We had a technology and product development team of 217 employees as of December 31, 2016, representing 59% of our total number of employees. The members of the core development team all have previous experience in major Chinese Internet enterprises, some of whom are the first generation Internet professionals in China. We are dedicated to expanding our product development team and to attracting highly experienced professionals. We provide our team members with frequent and up-to-date training to ensure that they are fully updated on industry trends and developments, and are capable of and efficient in handling any technical challenges we might face in our operations. Our current focus is on the development of new functions and improvement of existing technologies in a number of crucial areas, such as sever capacity, user interface, client-side software, mobile site and mobile client side software, infrastructure optimization and user data mining. The product development department has subgroups that focus on various areas of research and development, such as product design, user interface design, product operation and product support. The product design group focuses on enhancing existing services and researching and developing new lottery services. The product operation and support groups are dedicated to building a safe, stable and highly efficient operating environment to handle our high volume of user traffic and data transmission. As a result, we operate an online lottery service platform that is stable, secure and fast. We plan to develop and improve our systems and technologies, and co-develop new lottery products in cooperation with lottery administration centers, which we believe will help to distinguish us from our competitors.

 

Legal and Administrative Proceedings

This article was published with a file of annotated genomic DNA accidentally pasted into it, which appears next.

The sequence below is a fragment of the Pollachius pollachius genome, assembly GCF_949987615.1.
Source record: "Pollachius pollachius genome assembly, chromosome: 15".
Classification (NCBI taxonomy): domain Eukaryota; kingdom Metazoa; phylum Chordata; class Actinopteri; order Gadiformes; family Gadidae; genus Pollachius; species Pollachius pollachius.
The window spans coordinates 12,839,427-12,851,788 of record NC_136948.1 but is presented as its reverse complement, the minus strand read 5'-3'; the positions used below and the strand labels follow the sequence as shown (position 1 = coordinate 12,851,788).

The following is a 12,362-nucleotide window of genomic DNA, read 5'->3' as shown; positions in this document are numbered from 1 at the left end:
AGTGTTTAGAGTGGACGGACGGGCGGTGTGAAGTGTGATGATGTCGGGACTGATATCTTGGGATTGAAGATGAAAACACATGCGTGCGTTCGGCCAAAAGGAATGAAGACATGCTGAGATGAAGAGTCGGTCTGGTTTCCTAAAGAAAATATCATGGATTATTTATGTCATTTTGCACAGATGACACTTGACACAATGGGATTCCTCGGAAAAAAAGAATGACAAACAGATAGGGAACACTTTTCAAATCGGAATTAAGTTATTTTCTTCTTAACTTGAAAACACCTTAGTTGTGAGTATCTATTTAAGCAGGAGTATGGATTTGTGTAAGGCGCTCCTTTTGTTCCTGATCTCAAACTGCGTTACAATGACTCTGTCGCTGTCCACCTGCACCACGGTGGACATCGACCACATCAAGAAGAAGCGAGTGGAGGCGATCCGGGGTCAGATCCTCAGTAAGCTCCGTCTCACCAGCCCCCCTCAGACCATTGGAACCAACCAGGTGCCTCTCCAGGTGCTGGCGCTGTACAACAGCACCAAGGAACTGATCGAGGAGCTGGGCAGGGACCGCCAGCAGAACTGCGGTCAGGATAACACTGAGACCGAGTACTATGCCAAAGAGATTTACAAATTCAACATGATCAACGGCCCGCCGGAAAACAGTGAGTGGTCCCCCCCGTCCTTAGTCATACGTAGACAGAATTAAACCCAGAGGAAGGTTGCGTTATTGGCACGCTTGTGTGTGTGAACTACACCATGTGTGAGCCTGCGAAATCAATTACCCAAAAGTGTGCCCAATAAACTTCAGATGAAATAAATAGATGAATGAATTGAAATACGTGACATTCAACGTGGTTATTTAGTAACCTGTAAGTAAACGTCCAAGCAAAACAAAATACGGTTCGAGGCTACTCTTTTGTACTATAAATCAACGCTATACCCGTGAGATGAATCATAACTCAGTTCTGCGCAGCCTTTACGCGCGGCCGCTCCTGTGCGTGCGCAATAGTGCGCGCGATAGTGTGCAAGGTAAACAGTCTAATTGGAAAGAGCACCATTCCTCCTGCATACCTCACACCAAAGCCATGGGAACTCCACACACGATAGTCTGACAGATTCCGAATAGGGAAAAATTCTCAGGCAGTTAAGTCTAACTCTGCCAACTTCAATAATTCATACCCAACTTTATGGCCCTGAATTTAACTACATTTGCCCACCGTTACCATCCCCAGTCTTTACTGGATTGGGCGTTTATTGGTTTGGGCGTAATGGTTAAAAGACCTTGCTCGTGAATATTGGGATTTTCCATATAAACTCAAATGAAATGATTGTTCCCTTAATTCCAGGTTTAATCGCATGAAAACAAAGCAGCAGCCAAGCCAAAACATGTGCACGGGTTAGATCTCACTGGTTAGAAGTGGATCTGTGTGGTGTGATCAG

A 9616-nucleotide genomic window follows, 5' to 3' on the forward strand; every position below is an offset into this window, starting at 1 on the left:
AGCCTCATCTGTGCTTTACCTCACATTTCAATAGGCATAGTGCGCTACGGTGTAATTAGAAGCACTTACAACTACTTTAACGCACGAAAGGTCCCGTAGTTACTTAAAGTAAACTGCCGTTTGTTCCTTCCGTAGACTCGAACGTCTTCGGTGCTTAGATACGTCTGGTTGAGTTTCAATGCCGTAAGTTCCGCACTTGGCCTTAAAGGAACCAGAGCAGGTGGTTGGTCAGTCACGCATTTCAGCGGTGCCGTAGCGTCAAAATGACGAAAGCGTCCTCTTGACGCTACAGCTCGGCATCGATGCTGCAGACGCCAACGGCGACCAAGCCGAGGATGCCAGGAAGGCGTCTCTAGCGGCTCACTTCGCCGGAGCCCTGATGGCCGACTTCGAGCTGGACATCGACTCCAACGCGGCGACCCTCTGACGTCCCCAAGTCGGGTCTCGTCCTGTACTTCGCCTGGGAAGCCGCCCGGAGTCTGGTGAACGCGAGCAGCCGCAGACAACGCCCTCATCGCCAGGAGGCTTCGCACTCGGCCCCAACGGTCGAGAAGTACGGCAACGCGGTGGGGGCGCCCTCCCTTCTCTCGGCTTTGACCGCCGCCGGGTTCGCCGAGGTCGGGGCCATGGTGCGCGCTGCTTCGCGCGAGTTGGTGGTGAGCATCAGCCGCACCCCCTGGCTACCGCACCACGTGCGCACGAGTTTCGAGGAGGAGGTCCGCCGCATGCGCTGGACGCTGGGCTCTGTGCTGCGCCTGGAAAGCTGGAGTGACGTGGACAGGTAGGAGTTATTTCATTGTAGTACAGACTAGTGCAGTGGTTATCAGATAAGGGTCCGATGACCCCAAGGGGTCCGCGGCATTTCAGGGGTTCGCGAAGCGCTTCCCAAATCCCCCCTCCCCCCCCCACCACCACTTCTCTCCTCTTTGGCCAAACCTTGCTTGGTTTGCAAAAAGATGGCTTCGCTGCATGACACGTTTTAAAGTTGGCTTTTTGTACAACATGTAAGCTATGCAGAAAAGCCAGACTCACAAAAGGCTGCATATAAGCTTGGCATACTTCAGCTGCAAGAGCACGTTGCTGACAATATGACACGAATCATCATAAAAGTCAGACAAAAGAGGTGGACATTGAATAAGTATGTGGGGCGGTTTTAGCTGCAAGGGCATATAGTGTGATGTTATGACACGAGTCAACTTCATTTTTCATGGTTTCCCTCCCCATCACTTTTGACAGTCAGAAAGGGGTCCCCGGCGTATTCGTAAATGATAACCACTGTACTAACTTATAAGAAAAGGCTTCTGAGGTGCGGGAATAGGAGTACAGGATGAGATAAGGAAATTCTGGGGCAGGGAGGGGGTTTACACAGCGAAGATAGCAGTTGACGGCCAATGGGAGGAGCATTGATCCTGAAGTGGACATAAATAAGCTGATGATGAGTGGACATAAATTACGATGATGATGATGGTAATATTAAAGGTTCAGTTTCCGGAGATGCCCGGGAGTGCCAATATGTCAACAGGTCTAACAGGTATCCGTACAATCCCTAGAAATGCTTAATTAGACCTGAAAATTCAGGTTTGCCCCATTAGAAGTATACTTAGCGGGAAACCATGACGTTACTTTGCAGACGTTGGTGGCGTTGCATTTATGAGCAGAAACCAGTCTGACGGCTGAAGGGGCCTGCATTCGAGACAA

On February 27, 2015, a purported stockholder class action lawsuit consisting of purchasers of our ADSs during the period between November 22, 2013 and February 25, 2015, captioned Fragala v. 500.com Limited, et al., Case No. 15-CV-1463-MMM (E), was filed in the U.S. District Court for the Central District of California, or the Court, against us, certain of our executive officers, and the underwriters for our initial public offering. On July 7, 2015, the Court appointed a lead plaintiff and approved the lead plaintiff’s selection of lead counsel to represent the purported class in the litigation. On September 15, 2015, lead plaintiff filed an amended complaint on behalf of a purported class consisting of purchasers of our ADSs during the period between November 22, 2013 and March 2, 2015. The amended complaint alleges that our prospectus, registration statement, and other filings with the U.S. Securities and Exchange Commission from October 22, 2013 to March 2, 2015 contained materially false and misleading information in violation of the federal securities laws and seeks unspecified compensatory damages and other relief. On January 22, 2016, lead plaintiff and the underwriter defendants stipulated to the dismissal of the underwriter defendants with prejudice. On March 15, 2016, the Court denied the motion to dismiss filed by the company and those of its executive officers named in the suit, stating that the issues raised in the motion are more appropriately resolved on a motion for summary judgment. On September 12, 2016, the parties entered into a written agreement to settle the matter for US$ 2.5 million, inclusive of fees and costs, subject to Court approval. We paid US$1.5 million for the settlement, and the remaining US$1.0 million was covered by the insurance company. On November 1, 2016, the Court preliminarily approved the settlement and preliminarily certified a class for settlement purposes. On March 6, 2017, the Court held the final fairness hearing and issued a final judgment approving the settlement, certifying the settlement class, and dismissing the action with prejudice.